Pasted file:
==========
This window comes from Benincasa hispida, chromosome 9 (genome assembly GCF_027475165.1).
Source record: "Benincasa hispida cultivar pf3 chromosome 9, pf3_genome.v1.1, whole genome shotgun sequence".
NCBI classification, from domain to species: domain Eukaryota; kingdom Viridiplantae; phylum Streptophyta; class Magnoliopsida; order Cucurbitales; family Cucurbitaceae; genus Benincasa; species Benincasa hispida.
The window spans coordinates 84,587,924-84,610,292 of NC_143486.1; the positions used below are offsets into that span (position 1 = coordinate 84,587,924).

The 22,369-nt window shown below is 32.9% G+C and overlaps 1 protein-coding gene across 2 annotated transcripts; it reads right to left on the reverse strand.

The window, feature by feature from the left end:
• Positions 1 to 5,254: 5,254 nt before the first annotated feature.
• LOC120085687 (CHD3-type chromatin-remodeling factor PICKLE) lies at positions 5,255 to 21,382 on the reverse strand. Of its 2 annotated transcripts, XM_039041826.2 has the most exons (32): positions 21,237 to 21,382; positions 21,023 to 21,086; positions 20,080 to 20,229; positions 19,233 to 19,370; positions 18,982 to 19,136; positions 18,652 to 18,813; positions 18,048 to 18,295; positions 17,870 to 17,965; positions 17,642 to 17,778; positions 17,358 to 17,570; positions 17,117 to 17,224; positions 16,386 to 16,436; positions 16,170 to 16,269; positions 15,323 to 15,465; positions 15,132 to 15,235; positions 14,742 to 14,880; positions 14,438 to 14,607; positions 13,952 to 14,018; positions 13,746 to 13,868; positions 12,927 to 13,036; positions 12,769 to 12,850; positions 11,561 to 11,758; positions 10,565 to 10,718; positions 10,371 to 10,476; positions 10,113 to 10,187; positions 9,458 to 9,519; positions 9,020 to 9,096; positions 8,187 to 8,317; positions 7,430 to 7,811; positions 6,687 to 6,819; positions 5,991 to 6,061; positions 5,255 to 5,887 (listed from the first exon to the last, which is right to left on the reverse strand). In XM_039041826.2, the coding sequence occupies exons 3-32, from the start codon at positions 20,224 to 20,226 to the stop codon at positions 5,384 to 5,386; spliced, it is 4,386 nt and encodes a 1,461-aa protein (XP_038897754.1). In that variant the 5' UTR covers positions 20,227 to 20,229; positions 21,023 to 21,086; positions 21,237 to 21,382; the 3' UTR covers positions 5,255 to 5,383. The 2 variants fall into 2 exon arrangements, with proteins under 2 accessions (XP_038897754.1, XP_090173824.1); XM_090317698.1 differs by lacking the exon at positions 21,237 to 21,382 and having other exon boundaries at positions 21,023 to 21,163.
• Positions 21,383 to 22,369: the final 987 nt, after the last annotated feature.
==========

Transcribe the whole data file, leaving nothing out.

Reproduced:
This window comes from Benincasa hispida, chromosome 9 (genome assembly GCF_027475165.1).
Source record: "Benincasa hispida cultivar pf3 chromosome 9, pf3_genome.v1.1, whole genome shotgun sequence".
NCBI classification, from domain to species: domain Eukaryota; kingdom Viridiplantae; phylum Streptophyta; class Magnoliopsida; order Cucurbitales; family Cucurbitaceae; genus Benincasa; species Benincasa hispida.
The window spans coordinates 84,587,924-84,610,292 of NC_143486.1; the positions used below are offsets into that span (position 1 = coordinate 84,587,924).

The 22,369-nt window shown below is 32.9% G+C and overlaps 1 protein-coding gene across 2 annotated transcripts; it reads right to left on the reverse strand.

The window, feature by feature from the left end:
• Positions 1 to 5,254: 5,254 nt before the first annotated feature.
• LOC120085687 (CHD3-type chromatin-remodeling factor PICKLE) lies at positions 5,255 to 21,382 on the reverse strand. Of its 2 annotated transcripts, XM_039041826.2 has the most exons (32): positions 21,237 to 21,382; positions 21,023 to 21,086; positions 20,080 to 20,229; positions 19,233 to 19,370; positions 18,982 to 19,136; positions 18,652 to 18,813; positions 18,048 to 18,295; positions 17,870 to 17,965; positions 17,642 to 17,778; positions 17,358 to 17,570; positions 17,117 to 17,224; positions 16,386 to 16,436; positions 16,170 to 16,269; positions 15,323 to 15,465; positions 15,132 to 15,235; positions 14,742 to 14,880; positions 14,438 to 14,607; positions 13,952 to 14,018; positions 13,746 to 13,868; positions 12,927 to 13,036; positions 12,769 to 12,850; positions 11,561 to 11,758; positions 10,565 to 10,718; positions 10,371 to 10,476; positions 10,113 to 10,187; positions 9,458 to 9,519; positions 9,020 to 9,096; positions 8,187 to 8,317; positions 7,430 to 7,811; positions 6,687 to 6,819; positions 5,991 to 6,061; positions 5,255 to 5,887 (listed from the first exon to the last, which is right to left on the reverse strand). In XM_039041826.2, the coding sequence occupies exons 3-32, from the start codon at positions 20,224 to 20,226 to the stop codon at positions 5,384 to 5,386; spliced, it is 4,386 nt and encodes a 1,461-aa protein (XP_038897754.1). In that variant the 5' UTR covers positions 20,227 to 20,229; positions 21,023 to 21,086; positions 21,237 to 21,382; the 3' UTR covers positions 5,255 to 5,383. The 2 variants fall into 2 exon arrangements, with proteins under 2 accessions (XP_038897754.1, XP_090173824.1); XM_090317698.1 differs by lacking the exon at positions 21,237 to 21,382 and having other exon boundaries at positions 21,023 to 21,163.
• Positions 21,383 to 22,369: the final 987 nt, after the last annotated feature.